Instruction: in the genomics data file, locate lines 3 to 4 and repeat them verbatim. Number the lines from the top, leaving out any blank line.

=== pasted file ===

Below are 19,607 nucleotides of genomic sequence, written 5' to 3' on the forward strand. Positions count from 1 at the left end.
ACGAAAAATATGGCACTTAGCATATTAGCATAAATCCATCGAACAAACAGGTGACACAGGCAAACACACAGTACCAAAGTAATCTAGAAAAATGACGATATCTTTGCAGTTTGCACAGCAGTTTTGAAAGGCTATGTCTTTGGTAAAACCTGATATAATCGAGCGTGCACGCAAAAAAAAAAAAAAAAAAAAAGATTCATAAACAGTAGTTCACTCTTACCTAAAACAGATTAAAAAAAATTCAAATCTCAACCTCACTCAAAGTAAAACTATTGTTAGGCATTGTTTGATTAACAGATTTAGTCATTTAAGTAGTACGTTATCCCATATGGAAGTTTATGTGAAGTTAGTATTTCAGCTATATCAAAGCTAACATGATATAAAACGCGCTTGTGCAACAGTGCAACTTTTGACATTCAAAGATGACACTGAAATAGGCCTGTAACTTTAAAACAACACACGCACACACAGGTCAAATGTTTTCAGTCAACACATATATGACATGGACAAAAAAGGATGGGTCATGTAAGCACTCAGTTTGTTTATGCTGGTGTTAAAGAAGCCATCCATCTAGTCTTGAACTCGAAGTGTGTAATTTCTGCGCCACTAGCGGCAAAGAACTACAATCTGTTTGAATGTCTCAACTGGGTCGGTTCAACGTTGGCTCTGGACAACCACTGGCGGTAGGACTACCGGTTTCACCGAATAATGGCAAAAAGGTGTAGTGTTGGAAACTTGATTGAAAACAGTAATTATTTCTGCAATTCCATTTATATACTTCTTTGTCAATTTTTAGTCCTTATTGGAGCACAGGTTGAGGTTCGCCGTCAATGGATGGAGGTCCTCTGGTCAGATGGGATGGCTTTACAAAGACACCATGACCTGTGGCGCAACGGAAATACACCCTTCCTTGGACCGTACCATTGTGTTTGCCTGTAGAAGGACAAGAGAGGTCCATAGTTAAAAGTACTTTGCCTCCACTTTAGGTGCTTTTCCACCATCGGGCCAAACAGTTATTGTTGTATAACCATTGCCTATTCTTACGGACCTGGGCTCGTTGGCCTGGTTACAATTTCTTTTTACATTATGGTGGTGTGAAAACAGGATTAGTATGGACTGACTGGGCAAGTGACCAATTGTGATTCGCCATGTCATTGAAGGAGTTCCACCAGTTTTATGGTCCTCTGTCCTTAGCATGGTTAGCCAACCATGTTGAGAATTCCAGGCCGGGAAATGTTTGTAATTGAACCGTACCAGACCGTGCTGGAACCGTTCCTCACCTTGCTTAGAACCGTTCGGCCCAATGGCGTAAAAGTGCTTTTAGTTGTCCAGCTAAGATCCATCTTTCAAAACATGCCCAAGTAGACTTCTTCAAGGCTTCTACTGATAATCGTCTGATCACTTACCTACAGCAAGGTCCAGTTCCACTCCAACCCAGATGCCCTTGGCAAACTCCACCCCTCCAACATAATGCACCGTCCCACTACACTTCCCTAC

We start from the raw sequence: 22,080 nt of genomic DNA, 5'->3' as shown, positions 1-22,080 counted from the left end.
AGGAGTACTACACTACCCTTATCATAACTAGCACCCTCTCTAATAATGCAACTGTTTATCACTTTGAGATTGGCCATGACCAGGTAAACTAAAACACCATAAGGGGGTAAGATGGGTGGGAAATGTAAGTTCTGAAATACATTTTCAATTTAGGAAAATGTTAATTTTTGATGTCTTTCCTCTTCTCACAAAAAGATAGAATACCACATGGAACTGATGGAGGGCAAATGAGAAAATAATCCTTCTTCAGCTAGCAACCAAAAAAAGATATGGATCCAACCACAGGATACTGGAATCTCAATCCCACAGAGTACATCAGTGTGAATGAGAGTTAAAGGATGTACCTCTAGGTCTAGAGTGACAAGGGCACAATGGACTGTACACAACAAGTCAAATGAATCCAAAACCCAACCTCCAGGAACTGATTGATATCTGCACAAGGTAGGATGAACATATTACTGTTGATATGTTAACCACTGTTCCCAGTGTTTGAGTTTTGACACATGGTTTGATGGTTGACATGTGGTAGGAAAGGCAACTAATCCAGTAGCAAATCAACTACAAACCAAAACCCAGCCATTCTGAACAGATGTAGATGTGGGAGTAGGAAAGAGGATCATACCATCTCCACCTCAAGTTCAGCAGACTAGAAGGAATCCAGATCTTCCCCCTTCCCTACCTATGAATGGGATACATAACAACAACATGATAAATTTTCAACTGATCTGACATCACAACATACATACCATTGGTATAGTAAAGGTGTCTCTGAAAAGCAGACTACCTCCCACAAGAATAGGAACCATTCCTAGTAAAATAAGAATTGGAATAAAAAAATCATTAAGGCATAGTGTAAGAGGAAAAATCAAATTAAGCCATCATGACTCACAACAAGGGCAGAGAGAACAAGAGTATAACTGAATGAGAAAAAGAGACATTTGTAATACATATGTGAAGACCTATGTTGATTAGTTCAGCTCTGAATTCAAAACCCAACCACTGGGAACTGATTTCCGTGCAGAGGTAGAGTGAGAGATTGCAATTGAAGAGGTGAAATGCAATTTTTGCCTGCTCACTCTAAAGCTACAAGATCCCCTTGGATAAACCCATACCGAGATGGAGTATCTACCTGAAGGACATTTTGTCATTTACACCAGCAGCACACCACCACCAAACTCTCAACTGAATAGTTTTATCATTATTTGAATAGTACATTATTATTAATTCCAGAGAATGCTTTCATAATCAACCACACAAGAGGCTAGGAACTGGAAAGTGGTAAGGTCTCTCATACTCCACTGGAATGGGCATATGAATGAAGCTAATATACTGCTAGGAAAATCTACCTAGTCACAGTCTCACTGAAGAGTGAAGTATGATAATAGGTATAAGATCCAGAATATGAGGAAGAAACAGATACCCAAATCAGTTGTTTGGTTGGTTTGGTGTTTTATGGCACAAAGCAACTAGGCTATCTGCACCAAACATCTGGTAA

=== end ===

We start from the raw sequence: 22,080 nt of genomic DNA, 5'->3' as shown, positions 1-22,080 counted from the left end.
AGGAGTACTACACTACCCTTATCATAACTAGCACCCTCTCTAATAATGCAACTGTTTATCACTTTGAGATTGGCCATGACCAGGTAAACTAAAACACCATAAGGGGGTAAGATGGGTGGGAAATGTAAGTTCTGAAATACATTTTCAATTTAGGAAAATGTTAATTTTTGATGTCTTTCCTCTTCTCACAAAAAGATAGAATACCACATGGAACTGATGGAGGGCAAATGAGAAAATAATCCTTCTTCAGCTAGCAACCAAAAAAAGATATGGATCCAACCACAGGATACTGGAATCTCAATCCCACAGAGTACATCAGTGTGAATGAGAGTTAAAGGATGTACCTCTAGGTCTAGAGTGACAAGGGCACAATGGACTGTACACAACAAGTCAAATGAATCCAAAACCCAACCTCCAGGAACTGATTGATATCTGCACAAGGTAGGATGAACATATTACTGTTGATATGTTAACCACTGTTCCCAGTGTTTGAGTTTTGACACATGGTTTGATGGTTGACATGTGGTAGGAAAGGCAACTAATCCAGTAGCAAATCAACTACAAACCAAAACCCAGCCATTCTGAACAGATGTAGATGTGGGAGTAGGAAAGAGGATCATACCATCTCCACCTCAAGTTCAGCAGACTAGAAGGAATCCAGATCTTCCCCCTTCCCTACCTATGAATGGGATACATAACAACAACATGATAAATTTTCAACTGATCTGACATCACAACATACATACCATTGGTATAGTAAAGGTGTCTCTGAAAAGCAGACTACCTCCCACAAGAATAGGAACCATTCCTAGTAAAATAAGAATTGGAATAAAAAAATCATTAAGGCATAGTGTAAGAGGAAAAATCAAATTAAGCCATCATGACTCACAACAAGGGCAGAGAGAACAAGAGTATAACTGAATGAGAAAAAGAGACATTTGTAATACATATGTGAAGACCTATGTTGATTAGTTCAGCTCTGAATTCAAAACCCAACCACTGGGAACTGATTTCCGTGCAGAGGTAGAGTGAGAGATTGCAATTGAAGAGGTGAAATGCAATTTTTGCCTGCTCACTCTAAAGCTACAAGATCCCCTTGGATAAACCCATACCGAGATGGAGTATCTACCTGAAGGACATTTTGTCATTTACACCAGCAGCACACCACCACCAAACTCTCAACTGAATAGTTTTATCATTATTTGAATAGTACATTATTATTAATTCCAGAGAATGCTTTCATAATCAACCACACAAGAGGCTAGGAACTGGAAAGTGGTAAGGTCTCTCATACTCCACTGGAATGGGCATATGAATGAAGCTAATATACTGCTAGGAAAATCTACCTAGTCACAGTCTCACTGAAGAGTGAAGTATGATAATAGGTATAAGATCCAGAATATGAGGAAGAAACAGATACCCAAATCAGTTGTTTGGTTGGTTTGGTGTTTTATGGCACAAAGCAACTAGGCTATCTGCACCAAACATCTGGTAA